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Jun 7, 2021

Coupa Launches US$50 Million Ventures Fund

3 min
Business spend management (BSM) is coming back ─ and with its return, Coupa intends to invest in the future of its supply chain operation

Operational resilience and agility. Following the events of the last twelve months, companies have focused on these strategic areas like never before. Some, as we’ve noted, have started to wonder whether this trend will continue post-pandemic—or will we go back to the same old supply chain? Not if Coupa Software has its way. 


Last week, the company launched Coupa Ventures, a global fund that will invest US$50mn in early- and growth-stage companies that target business spend inefficiencies. “Coupa Ventures enables us to invest in a future where businesses and their suppliers can harness the power of their spend to constantly adapt, transform, and innovate”, said Rob Bernshteyn, Coupa’s Chairman and CEO. 


What’s Business Spend Management (BSM)? 

Let’s be honest, it doesn’t sound particularly sexy—it sounds like a subsection of the finance department. But business spend management, together with ERP (enterprise resource planning), CRM (customer relationship management) and HCM (human capital management) make up the core operating process of any company out there. When companies spend money, sign contracts, analyse supplier costs, take inventory or budget for the future, that’s BSM. Overall, business spend management is made up of three main areas: procuring materials, managing invoice, and handling expenses. Essentially, it’s the engine of the entire operation. 


Why Change It Up? 

According to Coupa, the next wave of BSM is now. It wasn’t always this way: in March of 2016, advisory giant Gartner claimed that BSM was dead. At that time, the firm was partly right. Companies couldn’t handle trillions of bits of data by themselves—and they were sinking as the waves of big data swept over their heads.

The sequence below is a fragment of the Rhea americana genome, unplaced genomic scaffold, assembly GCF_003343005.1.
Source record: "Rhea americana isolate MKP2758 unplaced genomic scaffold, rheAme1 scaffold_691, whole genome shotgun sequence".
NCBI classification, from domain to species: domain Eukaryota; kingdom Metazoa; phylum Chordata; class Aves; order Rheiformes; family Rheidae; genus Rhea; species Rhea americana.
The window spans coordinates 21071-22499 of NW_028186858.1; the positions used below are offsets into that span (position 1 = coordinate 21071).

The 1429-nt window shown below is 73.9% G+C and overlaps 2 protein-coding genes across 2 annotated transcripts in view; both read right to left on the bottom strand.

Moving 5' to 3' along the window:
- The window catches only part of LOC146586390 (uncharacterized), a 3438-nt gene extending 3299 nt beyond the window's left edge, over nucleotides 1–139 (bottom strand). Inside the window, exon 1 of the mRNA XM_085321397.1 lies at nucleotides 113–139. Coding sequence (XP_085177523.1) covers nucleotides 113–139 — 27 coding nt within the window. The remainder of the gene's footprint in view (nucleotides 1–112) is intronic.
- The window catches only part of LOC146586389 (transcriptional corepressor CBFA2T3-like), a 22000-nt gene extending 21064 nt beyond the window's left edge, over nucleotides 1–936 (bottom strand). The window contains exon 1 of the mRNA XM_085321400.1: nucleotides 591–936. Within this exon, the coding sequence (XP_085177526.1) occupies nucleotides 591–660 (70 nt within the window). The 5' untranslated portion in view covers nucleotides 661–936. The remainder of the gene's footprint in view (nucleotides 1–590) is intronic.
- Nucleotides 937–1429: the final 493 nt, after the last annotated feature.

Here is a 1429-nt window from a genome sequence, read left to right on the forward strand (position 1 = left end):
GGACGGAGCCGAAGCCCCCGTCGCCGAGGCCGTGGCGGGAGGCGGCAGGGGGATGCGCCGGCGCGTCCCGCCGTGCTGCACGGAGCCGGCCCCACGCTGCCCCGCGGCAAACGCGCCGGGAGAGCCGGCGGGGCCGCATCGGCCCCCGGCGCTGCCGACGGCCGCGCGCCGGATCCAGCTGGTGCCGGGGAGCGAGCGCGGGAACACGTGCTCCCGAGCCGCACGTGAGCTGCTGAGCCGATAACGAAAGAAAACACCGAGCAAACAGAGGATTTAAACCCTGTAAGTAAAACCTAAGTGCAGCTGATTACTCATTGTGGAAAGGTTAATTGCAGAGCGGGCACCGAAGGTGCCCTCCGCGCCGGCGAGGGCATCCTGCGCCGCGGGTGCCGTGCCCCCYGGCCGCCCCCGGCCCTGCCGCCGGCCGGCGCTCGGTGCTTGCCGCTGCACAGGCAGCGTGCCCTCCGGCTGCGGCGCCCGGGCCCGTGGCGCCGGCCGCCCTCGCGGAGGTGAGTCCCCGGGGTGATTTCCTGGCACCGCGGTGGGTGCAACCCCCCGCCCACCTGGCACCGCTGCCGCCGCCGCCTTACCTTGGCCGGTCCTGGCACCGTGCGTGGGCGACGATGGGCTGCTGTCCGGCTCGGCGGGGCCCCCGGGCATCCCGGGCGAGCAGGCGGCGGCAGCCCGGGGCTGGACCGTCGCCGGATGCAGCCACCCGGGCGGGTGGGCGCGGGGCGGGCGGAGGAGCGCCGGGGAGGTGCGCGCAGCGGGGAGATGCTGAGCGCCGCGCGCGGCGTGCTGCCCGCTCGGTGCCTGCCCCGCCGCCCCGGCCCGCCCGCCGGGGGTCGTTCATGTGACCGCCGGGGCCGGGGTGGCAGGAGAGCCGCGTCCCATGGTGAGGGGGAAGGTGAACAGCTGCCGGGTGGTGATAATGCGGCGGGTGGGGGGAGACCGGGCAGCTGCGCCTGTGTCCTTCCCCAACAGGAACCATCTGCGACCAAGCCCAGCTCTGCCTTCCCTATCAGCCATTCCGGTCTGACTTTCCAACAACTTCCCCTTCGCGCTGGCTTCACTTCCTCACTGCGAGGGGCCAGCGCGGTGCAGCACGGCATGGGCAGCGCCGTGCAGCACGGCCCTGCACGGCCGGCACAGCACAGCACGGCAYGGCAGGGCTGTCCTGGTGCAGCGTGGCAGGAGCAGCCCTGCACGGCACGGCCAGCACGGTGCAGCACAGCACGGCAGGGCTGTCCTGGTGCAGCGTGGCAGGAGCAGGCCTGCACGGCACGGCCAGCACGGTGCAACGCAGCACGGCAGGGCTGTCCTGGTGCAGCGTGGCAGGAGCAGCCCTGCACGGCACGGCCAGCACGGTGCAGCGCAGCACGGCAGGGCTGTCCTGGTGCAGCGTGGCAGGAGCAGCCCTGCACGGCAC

But recent developments have meant that BSM isn’t fated to die just yet. “The key to optimisation is data—and not just any data”, Coupa stated. The company has supported community intelligence, in which machine learning uses anonymised data from hundreds or thousands of client companies to suggest better spend tactics. This way, companies can get better insight into their suppliers, track supply chain disruptions, and investigate procurement alternatives. 


This network effect is part of what makes Coupa Ventures so exciting. Said Eric Christopher, co-founder and CEO of Zylo, “We’re excited to join an expansive ecosystem of customers, suppliers, and partners”. 



First Companies in the Ventures Portfolio 


  • Zylo, a leading SaaS management platform that helps companies manage cloud-based applications, offers visibility into what software is being used, how much is present, and how a company can optimise its software investments. 


  • SourceDay, a leading supply chain performance solution, bridges the gap between a company’s enterprise resource planning (ERP) and its supply chain network. 



At SourceDay, Coupa’s investment is heralded as a chance for the company to really take off. “The investment from Coupa Ventures will...enable our joint customers to save money and leverage supplier performance as a competitive edge”, said Tom Kieley, SourceDay CEO. “We’re honoured to expand our relationship with the Coupa ecosystem”. 


Looking ahead, Coupa will capitalise on community intelligence to help its partners make smarter spending decisions. “[Organisations will] place bets on which investments will quickly pay off to accelerate their growth and resilience in the post-pandemic economy”, said J.J. Freitag, senior vice president of Corporate Development at Coupa. “[And] we’re looking to back the best ideas across Europe and beyond to help businesses build back even stronger”.